Apollo 10 ½ is another wonderful work of melancholic yesteryear from cinema’s foremost purveyor of childhood nostalgia.
Apollo 10 ½: A Space Age Childhood finds writer-director Richard Linklater returning to the arena of rotoscoping — which, for the unaware, involves animators tracing over live-action footage frame by frame — a filmmaking technique utilized in the director’s 2001 effort Waking Life and again in 2006’s A Scanner Darkly. On its surface, though, Apollo 10 ½ appears to have little in common with these titles, as Linklater uses the 1969 Apollo moon landing to take a lean into the sense of childhood nostalgia that fueled such major efforts as Dazed & Confused and Boyhood. But Apollo 10 ½ takes a more fantastical approach to its thematic leanings than these precedents, its events situated very much in the real world yet focusing on a moment where impossibilities became realities, briefly uniting individuals around the globe in shared wonder that no dream was entirely out of reach. That it has taken Linklater this long in his career to tell this particular story proves the biggest mystery, as it’s not only loosely based on his own childhood under the shadow of NASA in 1960s Texas, but is as obvious a metaphor as any for the trials and tribulations of growing up, where an unwritten future is as mystifying as it is hopeful.
Our protagonist, Stan (Milo Coy), is ten-years-old and simply trying to navigate the everyday challenges that accompany life in his small Houston suburb in the summer of 1969. A “fabulist” by nature, Stan lives in a new subdivision with his stay-at-home mom (Lee Eddy), NASA-employed father (Bill Wise) — manager of Shipping and Receiving, which disappoints the adventure-prone lad — and five older brothers and sisters, all of whom share a relationship that is most surprising in its lack of contention. Jack Black narrates the proceedings as the grown-up version of Stan, who recounts formative events with equal parts wistfulness and bemusement, inspiring comparisons to The Wonder Years that are not entirely off-base. Stan’s remarkably unremarkable upbringing gets a jolt of adrenaline when two NASA officials (Zachary Levi and Glen Powell) show up at his school one day, insisting he is needed for a top-secret mission that will result in him being the first individual to walk on the moon, the result of a mathematical snafu in which those wacky NASA engineers made the lunar module too small for an adult male. But where most filmmakers would seize on this as the focal point of their story, detailing the rigorous training and danger-courting implicit to sending a 10-year-old child into space, Linklater treats it as only a minor plot detail, holding as much weight as any other seemingly mundane event that makes up a child’s life as they approach the cusp of adolescence. Great attention is paid to everything from the unforeseen dangers of schoolyard games to the various forms of pop culture that shape Stan as he tries to make sense of a world where man is capable of flying into space but also engaged in an endless war halfway around the globe. It’s in these details that Linklater excels, painting a portrait of a time and place whose specificity makes its themes resonate with bracing universality. Linklater captures the languorous days of board games, television shows, and various outdoor activities, where a trip to the movies can feel as exhilarating as a day at an amusement park, or how the real-life atrocities in the world at large can feel both simultaneously terrifyingly immediate and wholly remote, mere background noise to the more immediate concerns of The Monkees’ artistic integrity or rousing sessions of Red Rover.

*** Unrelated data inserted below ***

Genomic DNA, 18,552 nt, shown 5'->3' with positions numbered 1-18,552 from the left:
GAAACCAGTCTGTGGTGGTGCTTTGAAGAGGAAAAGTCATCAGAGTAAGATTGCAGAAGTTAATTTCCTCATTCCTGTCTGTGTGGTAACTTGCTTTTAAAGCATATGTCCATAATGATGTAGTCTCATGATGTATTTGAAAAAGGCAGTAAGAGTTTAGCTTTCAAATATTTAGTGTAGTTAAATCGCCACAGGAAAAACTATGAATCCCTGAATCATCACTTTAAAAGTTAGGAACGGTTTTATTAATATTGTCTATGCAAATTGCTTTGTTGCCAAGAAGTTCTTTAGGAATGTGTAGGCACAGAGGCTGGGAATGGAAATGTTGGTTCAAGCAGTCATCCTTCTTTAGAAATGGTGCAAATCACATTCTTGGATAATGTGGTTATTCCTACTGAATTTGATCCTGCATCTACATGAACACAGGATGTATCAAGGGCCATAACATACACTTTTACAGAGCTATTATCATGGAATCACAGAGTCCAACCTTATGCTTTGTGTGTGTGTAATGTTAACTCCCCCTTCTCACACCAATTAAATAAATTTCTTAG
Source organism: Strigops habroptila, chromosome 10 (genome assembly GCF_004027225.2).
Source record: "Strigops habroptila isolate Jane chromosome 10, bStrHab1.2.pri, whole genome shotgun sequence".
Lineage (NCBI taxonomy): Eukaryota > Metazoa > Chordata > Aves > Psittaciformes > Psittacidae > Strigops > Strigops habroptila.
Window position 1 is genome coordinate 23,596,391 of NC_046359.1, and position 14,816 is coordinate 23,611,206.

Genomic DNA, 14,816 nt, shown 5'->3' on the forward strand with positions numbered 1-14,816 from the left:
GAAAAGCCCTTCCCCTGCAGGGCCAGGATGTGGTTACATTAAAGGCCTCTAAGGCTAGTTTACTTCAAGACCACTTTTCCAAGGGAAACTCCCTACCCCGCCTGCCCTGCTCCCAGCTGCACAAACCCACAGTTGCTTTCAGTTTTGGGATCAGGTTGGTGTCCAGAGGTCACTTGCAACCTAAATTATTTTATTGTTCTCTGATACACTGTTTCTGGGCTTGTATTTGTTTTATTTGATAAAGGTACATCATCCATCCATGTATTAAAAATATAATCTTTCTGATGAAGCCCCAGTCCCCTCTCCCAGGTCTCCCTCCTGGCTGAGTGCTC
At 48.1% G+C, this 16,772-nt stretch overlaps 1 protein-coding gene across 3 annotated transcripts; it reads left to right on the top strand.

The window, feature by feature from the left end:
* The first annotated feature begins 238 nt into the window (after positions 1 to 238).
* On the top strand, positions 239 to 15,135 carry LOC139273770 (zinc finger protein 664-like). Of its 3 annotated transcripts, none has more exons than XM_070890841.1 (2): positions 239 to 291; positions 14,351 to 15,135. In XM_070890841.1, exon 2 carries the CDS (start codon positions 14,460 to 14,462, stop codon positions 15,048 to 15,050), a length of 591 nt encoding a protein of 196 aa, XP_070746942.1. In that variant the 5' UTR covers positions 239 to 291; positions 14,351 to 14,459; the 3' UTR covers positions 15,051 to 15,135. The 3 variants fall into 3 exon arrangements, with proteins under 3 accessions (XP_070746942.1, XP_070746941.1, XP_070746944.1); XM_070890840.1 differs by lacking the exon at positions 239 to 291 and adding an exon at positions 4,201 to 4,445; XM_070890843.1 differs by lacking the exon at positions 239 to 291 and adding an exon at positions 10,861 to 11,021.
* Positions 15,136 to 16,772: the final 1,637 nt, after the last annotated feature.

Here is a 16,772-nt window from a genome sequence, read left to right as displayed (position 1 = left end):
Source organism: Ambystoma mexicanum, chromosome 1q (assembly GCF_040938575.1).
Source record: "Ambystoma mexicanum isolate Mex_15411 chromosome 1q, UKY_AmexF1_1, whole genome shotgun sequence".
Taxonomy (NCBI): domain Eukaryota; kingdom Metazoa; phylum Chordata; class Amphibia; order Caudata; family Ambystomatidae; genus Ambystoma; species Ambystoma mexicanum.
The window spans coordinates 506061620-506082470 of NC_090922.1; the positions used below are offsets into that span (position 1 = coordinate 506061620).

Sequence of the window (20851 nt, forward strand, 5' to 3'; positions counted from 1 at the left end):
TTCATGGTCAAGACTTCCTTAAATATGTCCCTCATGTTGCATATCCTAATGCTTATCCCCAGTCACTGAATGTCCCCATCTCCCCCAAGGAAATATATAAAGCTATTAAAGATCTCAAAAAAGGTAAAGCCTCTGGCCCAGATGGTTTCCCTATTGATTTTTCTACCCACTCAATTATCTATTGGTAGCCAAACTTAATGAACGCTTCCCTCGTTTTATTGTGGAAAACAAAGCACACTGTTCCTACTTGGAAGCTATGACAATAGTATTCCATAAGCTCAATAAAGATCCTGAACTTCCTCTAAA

As an allegory, Apollo 10 ½ is certainly heavy-handed, at one point threatening to topple over into the arena of parody as Linklater stacks metaphor atop metaphor, introducing a hilariously symbolic rollercoaster just as our young protagonist is about to take his first cautious steps onto the surface of the moon — we get it; growing up is both exhilarating and frightening, there will be a lot of ups and downs, etc. But the film is also a snapshot of a society on the brink of its own coming-of-age, an era of excitement and limitless possibility, seen in everything from the explosion of suburban construction to the creation of AstroTurf — you know, like grass, but better — to the space race itself. Each subsequent generation renews hope that the world can be a better place, with Apollo 10 ½ succinctly and affectingly bottling those fleeting feelings where that promise is at its most tangible. If we cannot all share in the feelings of melancholy that accompanied our favorite childhood Sunday-night television programs, where the specter of another Monday loomed large, the outlook is bleak. Linklater understands this better than most working filmmakers, and Apollo 10 ½ only further marks his mettle.
You can stream Richard Linklater’s Apollo 10 ½ on Netflix beginning on April 1.